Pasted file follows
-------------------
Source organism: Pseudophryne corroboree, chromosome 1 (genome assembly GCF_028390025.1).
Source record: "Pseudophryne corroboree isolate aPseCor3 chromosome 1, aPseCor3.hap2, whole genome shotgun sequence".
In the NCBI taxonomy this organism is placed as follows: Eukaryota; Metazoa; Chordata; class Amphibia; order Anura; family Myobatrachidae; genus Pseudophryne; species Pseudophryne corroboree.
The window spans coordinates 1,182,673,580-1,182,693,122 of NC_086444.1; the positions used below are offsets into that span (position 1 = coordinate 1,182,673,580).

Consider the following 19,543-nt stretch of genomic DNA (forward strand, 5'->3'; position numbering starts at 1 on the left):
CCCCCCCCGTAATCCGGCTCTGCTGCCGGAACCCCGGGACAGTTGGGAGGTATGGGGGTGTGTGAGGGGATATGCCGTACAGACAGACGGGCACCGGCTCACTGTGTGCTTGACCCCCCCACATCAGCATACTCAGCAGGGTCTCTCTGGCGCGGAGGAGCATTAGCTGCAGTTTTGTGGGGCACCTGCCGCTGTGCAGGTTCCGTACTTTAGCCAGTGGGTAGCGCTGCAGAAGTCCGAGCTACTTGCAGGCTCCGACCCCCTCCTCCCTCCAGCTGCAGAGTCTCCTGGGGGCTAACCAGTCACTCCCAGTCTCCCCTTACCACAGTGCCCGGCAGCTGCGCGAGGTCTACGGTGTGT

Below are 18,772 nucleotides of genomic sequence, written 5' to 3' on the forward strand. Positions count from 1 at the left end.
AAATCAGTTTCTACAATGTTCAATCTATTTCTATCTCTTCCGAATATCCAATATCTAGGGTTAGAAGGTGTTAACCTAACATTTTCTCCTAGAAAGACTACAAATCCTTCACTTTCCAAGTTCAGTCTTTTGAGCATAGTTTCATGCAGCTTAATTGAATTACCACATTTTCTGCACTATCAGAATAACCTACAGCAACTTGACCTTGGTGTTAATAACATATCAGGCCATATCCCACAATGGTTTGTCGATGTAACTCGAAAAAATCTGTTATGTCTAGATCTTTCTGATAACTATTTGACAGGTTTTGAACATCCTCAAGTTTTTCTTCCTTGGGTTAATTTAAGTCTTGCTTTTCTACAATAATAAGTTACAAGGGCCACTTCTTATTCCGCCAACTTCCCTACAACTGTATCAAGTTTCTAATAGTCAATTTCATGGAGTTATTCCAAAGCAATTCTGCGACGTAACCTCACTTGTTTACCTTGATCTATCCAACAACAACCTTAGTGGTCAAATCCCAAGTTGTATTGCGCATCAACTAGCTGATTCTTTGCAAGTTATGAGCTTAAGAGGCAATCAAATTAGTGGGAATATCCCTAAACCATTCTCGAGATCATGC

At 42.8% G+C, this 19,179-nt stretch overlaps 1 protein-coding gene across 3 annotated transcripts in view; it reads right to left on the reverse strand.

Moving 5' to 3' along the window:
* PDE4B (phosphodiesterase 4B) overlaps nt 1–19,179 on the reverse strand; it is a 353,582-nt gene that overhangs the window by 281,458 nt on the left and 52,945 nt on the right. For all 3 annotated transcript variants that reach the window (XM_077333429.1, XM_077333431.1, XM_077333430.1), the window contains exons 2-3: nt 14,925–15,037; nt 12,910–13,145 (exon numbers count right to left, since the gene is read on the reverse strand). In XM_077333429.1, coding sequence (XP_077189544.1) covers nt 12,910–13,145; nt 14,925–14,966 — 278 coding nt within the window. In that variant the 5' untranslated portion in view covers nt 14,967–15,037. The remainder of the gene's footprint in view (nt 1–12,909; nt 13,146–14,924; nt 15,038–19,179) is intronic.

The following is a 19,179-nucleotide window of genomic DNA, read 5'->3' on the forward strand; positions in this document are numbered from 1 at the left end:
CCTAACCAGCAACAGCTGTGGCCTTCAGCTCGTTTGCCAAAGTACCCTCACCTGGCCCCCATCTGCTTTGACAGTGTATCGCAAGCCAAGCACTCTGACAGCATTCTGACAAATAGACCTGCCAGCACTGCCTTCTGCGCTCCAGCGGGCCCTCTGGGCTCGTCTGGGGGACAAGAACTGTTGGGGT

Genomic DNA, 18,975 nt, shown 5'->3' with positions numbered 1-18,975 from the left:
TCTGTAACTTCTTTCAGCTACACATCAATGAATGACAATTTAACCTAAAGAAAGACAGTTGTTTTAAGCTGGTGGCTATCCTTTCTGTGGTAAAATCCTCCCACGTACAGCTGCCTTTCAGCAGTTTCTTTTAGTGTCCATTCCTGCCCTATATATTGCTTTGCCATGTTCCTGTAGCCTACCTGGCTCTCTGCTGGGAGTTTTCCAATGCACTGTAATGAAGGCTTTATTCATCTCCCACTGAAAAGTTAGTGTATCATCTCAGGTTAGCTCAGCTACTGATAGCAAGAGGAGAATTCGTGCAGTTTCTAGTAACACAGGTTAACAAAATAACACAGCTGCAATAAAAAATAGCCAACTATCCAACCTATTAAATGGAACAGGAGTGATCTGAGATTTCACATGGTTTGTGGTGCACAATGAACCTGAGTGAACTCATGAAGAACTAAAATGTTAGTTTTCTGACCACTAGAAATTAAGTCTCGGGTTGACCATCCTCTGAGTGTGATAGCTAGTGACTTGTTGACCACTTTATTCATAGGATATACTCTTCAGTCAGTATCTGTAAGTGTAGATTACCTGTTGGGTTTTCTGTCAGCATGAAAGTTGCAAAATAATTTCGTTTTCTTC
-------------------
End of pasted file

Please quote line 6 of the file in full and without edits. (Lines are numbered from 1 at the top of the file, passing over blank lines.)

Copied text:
CCCCCCCCGTAATCCGGCTCTGCTGCCGGAACCCCGGGACAGTTGGGAGGTATGGGGGTGTGTGAGGGGATATGCCGTACAGACAGACGGGCACCGGCTCACTGTGTGCTTGACCCCCCCACATCAGCATACTCAGCAGGGTCTCTCTGGCGCGGAGGAGCATTAGCTGCAGTTTTGTGGGGCACCTGCCGCTGTGCAGGTTCCGTACTTTAGCCAGTGGGTAGCGCTGCAGAAGTCCGAGCTACTTGCAGGCTCCGACCCCCTCCTCCCTCCAGCTGCAGAGTCTCCTGGGGGCTAACCAGTCACTCCCAGTCTCCCCTTACCACAGTGCCCGGCAGCTGCGCGAGGTCTACGGTGTGT